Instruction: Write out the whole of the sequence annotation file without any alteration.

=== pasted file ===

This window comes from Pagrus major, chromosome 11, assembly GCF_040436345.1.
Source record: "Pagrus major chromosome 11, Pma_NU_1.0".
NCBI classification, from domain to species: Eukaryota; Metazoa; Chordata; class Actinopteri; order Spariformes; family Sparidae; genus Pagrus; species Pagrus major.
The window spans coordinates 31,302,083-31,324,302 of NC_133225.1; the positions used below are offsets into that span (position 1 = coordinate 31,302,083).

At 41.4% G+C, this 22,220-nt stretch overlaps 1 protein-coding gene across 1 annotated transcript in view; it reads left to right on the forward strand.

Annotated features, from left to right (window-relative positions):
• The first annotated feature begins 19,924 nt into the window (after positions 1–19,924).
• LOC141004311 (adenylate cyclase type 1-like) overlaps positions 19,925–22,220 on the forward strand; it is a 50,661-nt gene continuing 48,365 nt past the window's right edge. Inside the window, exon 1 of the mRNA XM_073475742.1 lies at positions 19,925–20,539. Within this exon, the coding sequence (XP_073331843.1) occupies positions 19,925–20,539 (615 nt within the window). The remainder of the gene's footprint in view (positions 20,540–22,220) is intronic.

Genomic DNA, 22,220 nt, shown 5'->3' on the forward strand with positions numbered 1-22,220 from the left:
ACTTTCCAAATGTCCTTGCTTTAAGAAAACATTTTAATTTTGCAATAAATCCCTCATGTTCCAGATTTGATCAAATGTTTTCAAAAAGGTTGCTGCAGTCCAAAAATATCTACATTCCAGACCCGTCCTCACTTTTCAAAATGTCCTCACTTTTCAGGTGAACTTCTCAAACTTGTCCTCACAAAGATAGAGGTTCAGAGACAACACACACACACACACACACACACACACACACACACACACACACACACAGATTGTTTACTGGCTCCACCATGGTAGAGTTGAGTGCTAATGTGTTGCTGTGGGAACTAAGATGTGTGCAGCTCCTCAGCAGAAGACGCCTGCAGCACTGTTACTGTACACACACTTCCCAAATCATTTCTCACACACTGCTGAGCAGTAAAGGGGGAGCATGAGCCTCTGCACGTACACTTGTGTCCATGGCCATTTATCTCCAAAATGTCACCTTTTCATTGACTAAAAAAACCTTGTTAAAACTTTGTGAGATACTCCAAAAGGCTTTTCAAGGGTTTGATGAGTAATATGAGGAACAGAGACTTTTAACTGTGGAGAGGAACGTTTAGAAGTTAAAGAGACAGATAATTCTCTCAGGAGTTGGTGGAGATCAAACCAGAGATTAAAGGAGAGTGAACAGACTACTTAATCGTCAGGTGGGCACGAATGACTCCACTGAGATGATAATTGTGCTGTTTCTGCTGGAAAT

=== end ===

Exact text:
This window comes from Pagrus major, chromosome 11, assembly GCF_040436345.1.
Source record: "Pagrus major chromosome 11, Pma_NU_1.0".
NCBI classification, from domain to species: Eukaryota; Metazoa; Chordata; class Actinopteri; order Spariformes; family Sparidae; genus Pagrus; species Pagrus major.
The window spans coordinates 31,302,083-31,324,302 of NC_133225.1; the positions used below are offsets into that span (position 1 = coordinate 31,302,083).

At 41.4% G+C, this 22,220-nt stretch overlaps 1 protein-coding gene across 1 annotated transcript in view; it reads left to right on the forward strand.

Annotated features, from left to right (window-relative positions):
• The first annotated feature begins 19,924 nt into the window (after positions 1–19,924).
• LOC141004311 (adenylate cyclase type 1-like) overlaps positions 19,925–22,220 on the forward strand; it is a 50,661-nt gene continuing 48,365 nt past the window's right edge. Inside the window, exon 1 of the mRNA XM_073475742.1 lies at positions 19,925–20,539. Within this exon, the coding sequence (XP_073331843.1) occupies positions 19,925–20,539 (615 nt within the window). The remainder of the gene's footprint in view (positions 20,540–22,220) is intronic.

Genomic DNA, 22,220 nt, shown 5'->3' on the forward strand with positions numbered 1-22,220 from the left:
ACTTTCCAAATGTCCTTGCTTTAAGAAAACATTTTAATTTTGCAATAAATCCCTCATGTTCCAGATTTGATCAAATGTTTTCAAAAAGGTTGCTGCAGTCCAAAAATATCTACATTCCAGACCCGTCCTCACTTTTCAAAATGTCCTCACTTTTCAGGTGAACTTCTCAAACTTGTCCTCACAAAGATAGAGGTTCAGAGACAACACACACACACACACACACACACACACACACACACACACACACACACAGATTGTTTACTGGCTCCACCATGGTAGAGTTGAGTGCTAATGTGTTGCTGTGGGAACTAAGATGTGTGCAGCTCCTCAGCAGAAGACGCCTGCAGCACTGTTACTGTACACACACTTCCCAAATCATTTCTCACACACTGCTGAGCAGTAAAGGGGGAGCATGAGCCTCTGCACGTACACTTGTGTCCATGGCCATTTATCTCCAAAATGTCACCTTTTCATTGACTAAAAAAACCTTGTTAAAACTTTGTGAGATACTCCAAAAGGCTTTTCAAGGGTTTGATGAGTAATATGAGGAACAGAGACTTTTAACTGTGGAGAGGAACGTTTAGAAGTTAAAGAGACAGATAATTCTCTCAGGAGTTGGTGGAGATCAAACCAGAGATTAAAGGAGAGTGAACAGACTACTTAATCGTCAGGTGGGCACGAATGACTCCACTGAGATGATAATTGTGCTGTTTCTGCTGGAAAT